You got 3 small empanadas for one euro fifty; a pick ‘n’ mix, and a bargain! I picked three weird combinations. I enjoyed two of them; the third was spoiled, when Denise’s slice of melon leaked onto the crust of my Wild Mushroom and Spinach.

In her Blog post, Denise says this about La boqueria. “There is definitely something for everyone despite my partners [sic] singularity in his choices.”

I object!

Here’s how a typical conversation with my girlfriend sounds, regarding my diet.

HER: You’re impossible to cook healthy food for! You don’t like vegetables! You don’t like salad!

ME: I like some salad! I just don’t like tomatoes. I like onions, and cucumber, and carrot…

HER: You said you didn’t like carrot!

ME: I said I didn’t like boiled carrot, or steamed. But I like it roasted with marmalade, or raw.

HER: You don’t like pasta!

ME: I know I don’t, but I like potatoes. And I like seafood, and I LOVE mushrooms! And don’t tell me again that you don’t count potatoes as part of my five a day! And what about mushy peas?!!! They’re vegetables too! You can’t pick on me, just because I don’t like courgettes!

…and so on.

You see, Denise is a chef who loves to eat healthily, whereas I like big portions of food that tastes nice. And she can’t lecture me about how chips are bad for me, then gobble down bowl after bowl of the things herself; but say that it’s OK, “because these are patatas bravas, not chips”.

The French for potato is pomme-de-terre; which translates literally as “apple from the earth”. It’s a poetic name for a potato, but if you slice up an “apple from the earth”, and then fry it, you’re left with chips. And that unpronounceable dip you’ve been dipping your chips in; the one made of mayonnaise and garlic, that wouldn’t be garlic mayo by any chance, would it?

Besides, how I can I be accused of making singular choices, when one night I didn’t order chocolate for my pudding; opting instead for an almond tart with ice cream. The fact that they drizzled chocolate sauce on it, not mentioned on the menu, is irrelevant.

Denise on the other hand ordered crème brulee…again, and again, and again. But this wasn’t just any old crème brulee of course; this was “Catalan Crème Brulee”. And Catalan Crème Brulee is obviously so amazingly awesome, that experimentation with desserts goes out of the window…actually, that’s a touch unfair.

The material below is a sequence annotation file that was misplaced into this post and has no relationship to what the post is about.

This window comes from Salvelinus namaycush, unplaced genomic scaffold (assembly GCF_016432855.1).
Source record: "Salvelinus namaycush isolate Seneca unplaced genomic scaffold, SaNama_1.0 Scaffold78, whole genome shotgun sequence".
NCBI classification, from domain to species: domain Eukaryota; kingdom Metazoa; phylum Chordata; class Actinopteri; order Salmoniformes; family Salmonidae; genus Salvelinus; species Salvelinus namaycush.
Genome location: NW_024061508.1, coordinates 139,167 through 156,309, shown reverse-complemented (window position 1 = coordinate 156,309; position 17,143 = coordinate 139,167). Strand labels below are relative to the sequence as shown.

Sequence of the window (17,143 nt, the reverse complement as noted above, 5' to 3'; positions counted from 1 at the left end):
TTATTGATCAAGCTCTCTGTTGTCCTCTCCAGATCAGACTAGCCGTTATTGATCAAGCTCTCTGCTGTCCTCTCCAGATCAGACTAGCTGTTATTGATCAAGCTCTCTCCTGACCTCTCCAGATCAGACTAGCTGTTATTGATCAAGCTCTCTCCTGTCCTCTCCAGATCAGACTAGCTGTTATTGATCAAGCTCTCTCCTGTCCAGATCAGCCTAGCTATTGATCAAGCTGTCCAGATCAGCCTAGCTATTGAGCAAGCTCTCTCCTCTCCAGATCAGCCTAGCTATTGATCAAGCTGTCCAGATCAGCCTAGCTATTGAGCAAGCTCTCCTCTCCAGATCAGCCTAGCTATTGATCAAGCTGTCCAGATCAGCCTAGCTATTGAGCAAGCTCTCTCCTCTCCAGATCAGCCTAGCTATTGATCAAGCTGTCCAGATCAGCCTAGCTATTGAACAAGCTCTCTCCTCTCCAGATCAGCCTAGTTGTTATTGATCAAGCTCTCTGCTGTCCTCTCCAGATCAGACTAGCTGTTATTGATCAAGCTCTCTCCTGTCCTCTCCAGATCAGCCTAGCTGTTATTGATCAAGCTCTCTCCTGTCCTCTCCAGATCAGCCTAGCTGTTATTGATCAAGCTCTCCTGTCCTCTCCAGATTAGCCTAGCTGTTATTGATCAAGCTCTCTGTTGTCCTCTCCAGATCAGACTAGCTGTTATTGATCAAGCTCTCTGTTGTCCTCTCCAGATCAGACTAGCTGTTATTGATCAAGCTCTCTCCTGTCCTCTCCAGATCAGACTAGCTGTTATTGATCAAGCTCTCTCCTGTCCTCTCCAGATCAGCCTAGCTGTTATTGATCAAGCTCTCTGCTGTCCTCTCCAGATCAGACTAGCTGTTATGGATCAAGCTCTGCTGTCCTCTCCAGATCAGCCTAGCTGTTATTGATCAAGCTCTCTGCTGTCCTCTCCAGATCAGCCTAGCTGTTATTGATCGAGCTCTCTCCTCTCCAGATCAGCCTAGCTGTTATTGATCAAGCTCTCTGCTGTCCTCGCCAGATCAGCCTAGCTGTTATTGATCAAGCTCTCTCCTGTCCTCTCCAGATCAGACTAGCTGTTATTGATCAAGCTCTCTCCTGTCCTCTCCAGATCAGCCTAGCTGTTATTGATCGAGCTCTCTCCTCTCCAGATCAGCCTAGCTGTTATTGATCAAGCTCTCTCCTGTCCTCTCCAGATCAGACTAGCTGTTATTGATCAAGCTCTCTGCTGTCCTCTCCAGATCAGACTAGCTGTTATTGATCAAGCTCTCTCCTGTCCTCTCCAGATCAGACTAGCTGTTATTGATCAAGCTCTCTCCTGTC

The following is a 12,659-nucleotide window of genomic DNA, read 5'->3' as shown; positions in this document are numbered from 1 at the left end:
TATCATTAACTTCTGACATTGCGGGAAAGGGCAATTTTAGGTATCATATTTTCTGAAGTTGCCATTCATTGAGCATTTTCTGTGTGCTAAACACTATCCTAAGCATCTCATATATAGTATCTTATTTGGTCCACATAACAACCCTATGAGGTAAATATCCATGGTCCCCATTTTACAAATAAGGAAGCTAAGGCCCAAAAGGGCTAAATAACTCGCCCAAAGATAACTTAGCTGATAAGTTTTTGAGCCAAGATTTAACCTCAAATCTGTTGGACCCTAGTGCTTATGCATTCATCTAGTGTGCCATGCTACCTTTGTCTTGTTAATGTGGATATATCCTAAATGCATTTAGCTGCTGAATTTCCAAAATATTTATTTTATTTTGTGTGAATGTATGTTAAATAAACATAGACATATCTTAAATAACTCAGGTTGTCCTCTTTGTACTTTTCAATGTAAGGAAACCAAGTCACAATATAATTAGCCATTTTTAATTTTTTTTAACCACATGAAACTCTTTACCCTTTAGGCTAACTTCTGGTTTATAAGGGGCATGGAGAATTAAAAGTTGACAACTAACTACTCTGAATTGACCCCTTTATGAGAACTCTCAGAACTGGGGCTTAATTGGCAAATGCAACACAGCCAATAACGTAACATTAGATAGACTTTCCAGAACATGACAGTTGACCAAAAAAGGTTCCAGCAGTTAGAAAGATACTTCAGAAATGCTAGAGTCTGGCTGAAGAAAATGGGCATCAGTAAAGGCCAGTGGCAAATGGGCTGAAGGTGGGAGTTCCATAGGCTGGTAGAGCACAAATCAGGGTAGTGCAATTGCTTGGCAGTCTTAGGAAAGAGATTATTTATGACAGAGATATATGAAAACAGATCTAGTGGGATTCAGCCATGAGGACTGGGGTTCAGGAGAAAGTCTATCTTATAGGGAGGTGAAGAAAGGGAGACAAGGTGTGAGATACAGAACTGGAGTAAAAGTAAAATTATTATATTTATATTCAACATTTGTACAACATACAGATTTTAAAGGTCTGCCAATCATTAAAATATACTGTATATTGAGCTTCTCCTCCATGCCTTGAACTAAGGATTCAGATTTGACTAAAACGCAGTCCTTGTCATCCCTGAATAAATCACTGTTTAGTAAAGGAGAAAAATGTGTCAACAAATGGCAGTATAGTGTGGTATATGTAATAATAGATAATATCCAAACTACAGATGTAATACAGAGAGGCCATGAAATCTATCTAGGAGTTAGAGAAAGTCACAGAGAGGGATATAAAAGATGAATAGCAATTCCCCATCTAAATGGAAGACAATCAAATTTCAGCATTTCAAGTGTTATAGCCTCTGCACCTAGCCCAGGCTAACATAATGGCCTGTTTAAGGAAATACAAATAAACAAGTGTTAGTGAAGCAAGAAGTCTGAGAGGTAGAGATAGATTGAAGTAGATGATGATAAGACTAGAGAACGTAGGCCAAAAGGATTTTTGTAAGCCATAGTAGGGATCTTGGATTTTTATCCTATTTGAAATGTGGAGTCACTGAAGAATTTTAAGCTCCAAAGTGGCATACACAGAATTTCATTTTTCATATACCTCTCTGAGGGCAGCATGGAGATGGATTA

Denise suffers from a number of food intolerances and allergies, so her options are often limited. But I think the fact that I chose Ice Cream and tart, over chocolate one night, proves that I’m not as predictable as Denise makes me out, in her blog.

And this is why I refute the charge that I am a “philistine Yorkshireman” with singular tastes. Now, about this Gaudi bloke!…

An art and food lovers guide to Barcelona

Moel Faban Suppers

Barcelona has been up at the top of my wish list of places to visit as long as I can remember. As an art lover with a particular attraction to Art Nouveau, Modernism, Picasso, Dali and Gaudi and a leaning towards all things Mediterranean (food and weather wise) it’s a wonder I’ve never made it there before now. Somehow the trip had eluded me as other destinations took priority, often those involving visits to stay with family, or friends, or for work. Taking a trip just for ME was pretty much unheard of.

This trip was an extra special one; straight from the top of my bucket list to celebrate a very big birthday. It was totally indulgent and all about what I wanted to do, and what I wanted to do was explore the art and architecture of the Modernisme movement (or Catalonian modernism) and Catalonian cuisine.

I planned and…